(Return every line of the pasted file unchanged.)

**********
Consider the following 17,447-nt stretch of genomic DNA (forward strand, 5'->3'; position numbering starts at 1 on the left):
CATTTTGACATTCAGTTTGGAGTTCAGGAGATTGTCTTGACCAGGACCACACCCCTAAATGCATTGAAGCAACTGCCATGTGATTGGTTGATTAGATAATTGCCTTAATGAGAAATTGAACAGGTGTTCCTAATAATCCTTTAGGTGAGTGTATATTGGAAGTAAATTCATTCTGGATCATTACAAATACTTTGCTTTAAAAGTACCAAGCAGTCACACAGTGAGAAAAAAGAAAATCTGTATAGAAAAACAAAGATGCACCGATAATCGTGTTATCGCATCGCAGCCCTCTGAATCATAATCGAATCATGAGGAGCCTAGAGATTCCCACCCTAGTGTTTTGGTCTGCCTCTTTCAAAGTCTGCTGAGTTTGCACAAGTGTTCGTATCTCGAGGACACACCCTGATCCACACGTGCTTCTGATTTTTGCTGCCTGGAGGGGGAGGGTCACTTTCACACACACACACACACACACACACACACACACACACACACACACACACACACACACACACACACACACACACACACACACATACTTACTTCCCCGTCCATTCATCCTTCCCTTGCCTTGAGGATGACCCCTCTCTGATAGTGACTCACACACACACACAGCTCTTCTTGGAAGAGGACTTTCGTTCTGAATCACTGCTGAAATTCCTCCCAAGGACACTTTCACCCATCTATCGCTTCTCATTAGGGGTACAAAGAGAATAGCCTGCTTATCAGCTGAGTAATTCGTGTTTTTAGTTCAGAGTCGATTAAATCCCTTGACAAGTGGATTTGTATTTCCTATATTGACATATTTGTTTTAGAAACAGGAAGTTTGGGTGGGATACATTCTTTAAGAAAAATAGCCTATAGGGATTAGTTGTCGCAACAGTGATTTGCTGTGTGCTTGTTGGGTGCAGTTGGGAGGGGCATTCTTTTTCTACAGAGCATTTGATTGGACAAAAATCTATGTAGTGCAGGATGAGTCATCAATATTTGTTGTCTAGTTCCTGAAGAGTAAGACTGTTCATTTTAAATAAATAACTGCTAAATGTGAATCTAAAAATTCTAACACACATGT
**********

Consider the following 17,447-nt stretch of genomic DNA (forward strand, 5'->3'; position numbering starts at 1 on the left):
CATTTTGACATTCAGTTTGGAGTTCAGGAGATTGTCTTGACCAGGACCACACCCCTAAATGCATTGAAGCAACTGCCATGTGATTGGTTGATTAGATAATTGCCTTAATGAGAAATTGAACAGGTGTTCCTAATAATCCTTTAGGTGAGTGTATATTGGAAGTAAATTCATTCTGGATCATTACAAATACTTTGCTTTAAAAGTACCAAGCAGTCACACAGTGAGAAAAAAGAAAATCTGTATAGAAAAACAAAGATGCACCGATAATCGTGTTATCGCATCGCAGCCCTCTGAATCATAATCGAATCATGAGGAGCCTAGAGATTCCCACCCTAGTGTTTTGGTCTGCCTCTTTCAAAGTCTGCTGAGTTTGCACAAGTGTTCGTATCTCGAGGACACACCCTGATCCACACGTGCTTCTGATTTTTGCTGCCTGGAGGGGGAGGGTCACTTTCACACACACACACACACACACACACACACACACACACACACACACACACACACACACACACACACACACACACACACACACATACTTACTTCCCCGTCCATTCATCCTTCCCTTGCCTTGAGGATGACCCCTCTCTGATAGTGACTCACACACACACACAGCTCTTCTTGGAAGAGGACTTTCGTTCTGAATCACTGCTGAAATTCCTCCCAAGGACACTTTCACCCATCTATCGCTTCTCATTAGGGGTACAAAGAGAATAGCCTGCTTATCAGCTGAGTAATTCGTGTTTTTAGTTCAGAGTCGATTAAATCCCTTGACAAGTGGATTTGTATTTCCTATATTGACATATTTGTTTTAGAAACAGGAAGTTTGGGTGGGATACATTCTTTAAGAAAAATAGCCTATAGGGATTAGTTGTCGCAACAGTGATTTGCTGTGTGCTTGTTGGGTGCAGTTGGGAGGGGCATTCTTTTTCTACAGAGCATTTGATTGGACAAAAATCTATGTAGTGCAGGATGAGTCATCAATATTTGTTGTCTAGTTCCTGAAGAGTAAGACTGTTCATTTTAAATAAATAACTGCTAAATGTGAATCTAAAAATTCTAACACACATGT